If you’ve seen my work, you know my paintings aren’t pretty pictures. My art explores illusions, suffering, relationships, love, courage, trying to make sense of it all. Loving Can Hurt is about deep, long-lasting, Real Love. Here I attempt to lift the veil for a moment, and explore the idea that the true experience of family life is not the one we portray in our family portraits of harmony and connection. Those moments occur, sure. But many of us have seen another reality go down behind the scene captured by the camera, one which we often do not share in our curated social lives, thus perpetuating the myth of the perfect family life.
THERE ONCE WAS A WOMAN WITH VERY NAÏVE EXPECTATIONS.
I believed my family would be different. My family was going to talk to each other, be close. We would support each other. Get each other, as no one else did. Build each other up. Be a source of strength, a safe haven from the challenges of the outside world, an island of calm in this demanding modern world. We would each be stronger in pursuing our individual purpose with the strength of our unit behind us.
Okay, perhaps with the right perspective it could be true. But this story didn’t serve me, nor my family well. In my fairytale illusion that I could create this ideal family, I naively didn’t consider a family is made of individuals, each of us human, each one of us extraordinarily and wondrously imperfect, just trying to do the best we can.
I’VE LEARNED LOVE IS ONE THING. LOVING IS ANOTHER.
Love is perfect, pure, beautiful, easy. But loving? Loving is holding on when things go sideways. It’s standing by loved ones while they inhabit their worst selves, waiting with them, bearing their pain, until they come back to themselves. It’s enduring the ego’s playground of abandonment, betrayal, withdrawal, manipulation, deceit, jealousy, criticism, hostility, fury. It’s forgiving. It’s asking for forgiveness.
LOVING IS HARD. AND SOOOO WORTH IT.
Often I’ve wondered how the human race has survived, people can be so cruel, so small.
After 20 years of marriage and parenthood, I think the answer may lie in the family, that classroom where we practice loving. As family relationships deepen, they challenge us, thus teaching us how to really love. For Real Love is not conditional, reserved for those who behave according to expectations. Real Love is having the courage to tell the truth about ourselves, and the courage to see and accept the truth about others. It’s about attending to each other’s suffering, acknowledging our missteps, and forgiving each other. Our imperfections become the tools for change, thus bringing transformation.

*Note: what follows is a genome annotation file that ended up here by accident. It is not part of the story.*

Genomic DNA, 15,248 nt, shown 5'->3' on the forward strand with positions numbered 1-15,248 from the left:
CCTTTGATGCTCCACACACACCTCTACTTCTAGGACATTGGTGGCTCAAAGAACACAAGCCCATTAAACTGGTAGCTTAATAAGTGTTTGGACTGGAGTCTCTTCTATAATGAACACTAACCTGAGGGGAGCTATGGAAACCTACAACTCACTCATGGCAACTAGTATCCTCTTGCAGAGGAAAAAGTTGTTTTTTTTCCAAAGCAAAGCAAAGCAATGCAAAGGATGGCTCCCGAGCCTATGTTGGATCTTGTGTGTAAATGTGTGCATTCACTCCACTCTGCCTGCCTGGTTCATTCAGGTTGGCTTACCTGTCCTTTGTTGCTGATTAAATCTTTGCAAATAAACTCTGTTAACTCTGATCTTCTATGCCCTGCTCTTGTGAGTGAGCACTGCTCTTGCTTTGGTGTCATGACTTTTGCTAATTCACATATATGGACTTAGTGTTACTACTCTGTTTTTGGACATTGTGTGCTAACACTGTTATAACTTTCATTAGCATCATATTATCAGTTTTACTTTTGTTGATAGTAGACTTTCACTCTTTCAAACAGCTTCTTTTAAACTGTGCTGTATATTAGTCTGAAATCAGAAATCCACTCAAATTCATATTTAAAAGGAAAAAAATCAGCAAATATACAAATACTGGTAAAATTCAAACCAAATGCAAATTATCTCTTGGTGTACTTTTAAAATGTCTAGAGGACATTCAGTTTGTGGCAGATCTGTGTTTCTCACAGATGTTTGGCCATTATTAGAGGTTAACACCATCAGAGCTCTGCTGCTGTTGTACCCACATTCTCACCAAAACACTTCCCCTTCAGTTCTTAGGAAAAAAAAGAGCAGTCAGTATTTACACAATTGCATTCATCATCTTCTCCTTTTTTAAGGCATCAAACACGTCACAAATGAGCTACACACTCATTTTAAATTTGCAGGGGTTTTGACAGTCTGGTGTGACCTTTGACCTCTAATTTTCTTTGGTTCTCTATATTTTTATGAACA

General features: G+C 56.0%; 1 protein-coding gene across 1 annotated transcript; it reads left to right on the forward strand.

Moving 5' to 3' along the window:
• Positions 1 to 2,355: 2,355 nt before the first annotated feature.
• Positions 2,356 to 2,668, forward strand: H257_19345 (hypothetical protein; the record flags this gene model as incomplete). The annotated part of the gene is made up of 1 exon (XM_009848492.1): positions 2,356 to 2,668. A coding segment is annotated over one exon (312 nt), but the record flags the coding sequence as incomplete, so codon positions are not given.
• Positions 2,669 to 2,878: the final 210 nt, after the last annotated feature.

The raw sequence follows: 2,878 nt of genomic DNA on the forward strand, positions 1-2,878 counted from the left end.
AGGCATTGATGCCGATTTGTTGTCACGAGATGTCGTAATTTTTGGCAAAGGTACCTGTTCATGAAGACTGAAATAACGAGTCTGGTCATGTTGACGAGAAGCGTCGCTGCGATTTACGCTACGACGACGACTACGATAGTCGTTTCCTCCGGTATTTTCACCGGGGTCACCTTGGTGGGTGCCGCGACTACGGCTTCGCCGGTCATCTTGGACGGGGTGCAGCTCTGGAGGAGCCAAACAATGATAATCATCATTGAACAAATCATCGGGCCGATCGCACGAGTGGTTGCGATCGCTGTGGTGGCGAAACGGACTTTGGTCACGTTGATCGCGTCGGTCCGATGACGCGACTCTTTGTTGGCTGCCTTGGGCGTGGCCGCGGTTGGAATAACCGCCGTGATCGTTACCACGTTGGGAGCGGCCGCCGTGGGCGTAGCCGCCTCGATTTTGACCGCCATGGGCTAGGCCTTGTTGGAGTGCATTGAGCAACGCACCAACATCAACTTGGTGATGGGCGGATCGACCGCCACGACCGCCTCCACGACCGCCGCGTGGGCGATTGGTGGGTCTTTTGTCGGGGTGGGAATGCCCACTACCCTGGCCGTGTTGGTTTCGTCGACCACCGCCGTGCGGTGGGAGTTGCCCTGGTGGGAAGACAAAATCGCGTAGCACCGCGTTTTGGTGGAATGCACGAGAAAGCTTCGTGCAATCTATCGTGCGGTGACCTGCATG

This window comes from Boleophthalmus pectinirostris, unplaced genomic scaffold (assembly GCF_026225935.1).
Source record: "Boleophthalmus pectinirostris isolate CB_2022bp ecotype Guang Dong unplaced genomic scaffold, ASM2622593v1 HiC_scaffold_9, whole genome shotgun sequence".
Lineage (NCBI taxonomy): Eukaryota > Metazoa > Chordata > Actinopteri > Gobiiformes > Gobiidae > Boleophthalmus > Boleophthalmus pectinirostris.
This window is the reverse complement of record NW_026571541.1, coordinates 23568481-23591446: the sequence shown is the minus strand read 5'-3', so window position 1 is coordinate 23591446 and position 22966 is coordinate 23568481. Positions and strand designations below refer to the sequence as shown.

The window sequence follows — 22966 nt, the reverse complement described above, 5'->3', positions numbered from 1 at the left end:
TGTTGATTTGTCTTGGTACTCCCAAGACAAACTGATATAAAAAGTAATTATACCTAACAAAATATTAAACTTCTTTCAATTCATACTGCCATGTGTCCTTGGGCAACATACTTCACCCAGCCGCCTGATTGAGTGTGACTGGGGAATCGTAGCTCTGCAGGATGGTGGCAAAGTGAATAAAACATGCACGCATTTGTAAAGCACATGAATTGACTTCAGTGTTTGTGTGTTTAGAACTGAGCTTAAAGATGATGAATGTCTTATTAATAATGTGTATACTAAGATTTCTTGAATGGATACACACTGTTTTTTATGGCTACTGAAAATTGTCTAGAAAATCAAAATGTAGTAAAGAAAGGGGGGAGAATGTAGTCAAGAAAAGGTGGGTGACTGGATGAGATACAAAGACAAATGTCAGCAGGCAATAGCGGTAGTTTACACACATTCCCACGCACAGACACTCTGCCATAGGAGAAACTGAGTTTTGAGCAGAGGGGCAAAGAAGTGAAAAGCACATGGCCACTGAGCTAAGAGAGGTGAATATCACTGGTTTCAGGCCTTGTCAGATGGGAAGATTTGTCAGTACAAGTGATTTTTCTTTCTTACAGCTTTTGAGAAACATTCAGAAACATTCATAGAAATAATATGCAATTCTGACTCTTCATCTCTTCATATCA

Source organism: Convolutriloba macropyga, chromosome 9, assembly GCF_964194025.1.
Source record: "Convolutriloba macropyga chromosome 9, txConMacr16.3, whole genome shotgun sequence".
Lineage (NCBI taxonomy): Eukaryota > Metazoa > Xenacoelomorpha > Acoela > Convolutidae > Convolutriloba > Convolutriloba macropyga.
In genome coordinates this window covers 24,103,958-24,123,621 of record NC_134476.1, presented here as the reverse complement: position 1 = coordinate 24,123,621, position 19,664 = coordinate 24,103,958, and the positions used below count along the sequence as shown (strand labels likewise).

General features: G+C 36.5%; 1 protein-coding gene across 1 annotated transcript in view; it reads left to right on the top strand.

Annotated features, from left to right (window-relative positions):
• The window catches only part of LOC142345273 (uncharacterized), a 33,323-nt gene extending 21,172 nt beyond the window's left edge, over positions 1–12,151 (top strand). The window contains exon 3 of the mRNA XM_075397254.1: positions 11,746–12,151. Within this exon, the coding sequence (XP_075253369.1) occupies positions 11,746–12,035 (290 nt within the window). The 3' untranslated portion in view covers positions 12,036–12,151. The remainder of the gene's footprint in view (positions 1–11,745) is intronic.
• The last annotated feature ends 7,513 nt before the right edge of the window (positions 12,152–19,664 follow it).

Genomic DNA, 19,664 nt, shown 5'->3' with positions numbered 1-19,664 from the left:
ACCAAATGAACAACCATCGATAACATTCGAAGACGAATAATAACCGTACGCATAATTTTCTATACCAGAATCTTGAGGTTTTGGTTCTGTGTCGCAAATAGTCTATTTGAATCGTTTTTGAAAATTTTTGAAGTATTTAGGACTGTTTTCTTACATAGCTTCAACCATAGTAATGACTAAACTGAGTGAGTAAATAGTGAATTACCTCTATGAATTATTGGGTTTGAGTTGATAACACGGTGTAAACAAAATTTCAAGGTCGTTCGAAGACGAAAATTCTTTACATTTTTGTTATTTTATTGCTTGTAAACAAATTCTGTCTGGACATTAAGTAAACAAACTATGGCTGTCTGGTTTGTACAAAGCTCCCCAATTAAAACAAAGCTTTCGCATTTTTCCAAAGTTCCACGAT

Do I have Real Love mastered? No, but I keep trying. And I paint Millennial Mom (MM) as my guiding light, to remind me of the evolved self I want to become.
As Loving Can Hurt is about a wiser way of being, it belongs in the LIGHT chapter of MM’s story. Grounded in reality, free of illusions, we know loving can hurt, and that’s okay, all part of the ride. We don’t have to be perfect to love or be loved. Because in working through the hurt we learn new ways of being, and evolve into better people, better communities, and a better world.
WHAT DO YOU THINK?
Have you witnessed our culture’s myth of the perfect family? Did you chase perfection in your expectations of family life? Did you struggle with accepting family life is not what you thought it should be? Has your suffering brought transformation to your life? Did you find a deeper understanding of love through acceptance? I’d love to hear your story in the comments.
Loving can hurt, loving can hurt sometimes,
But it’s the only thing that I know.
When it gets hard, you know it can get hard sometimes,
It is the only thing that makes us feel alive.
– Photograph, Ed Sheeran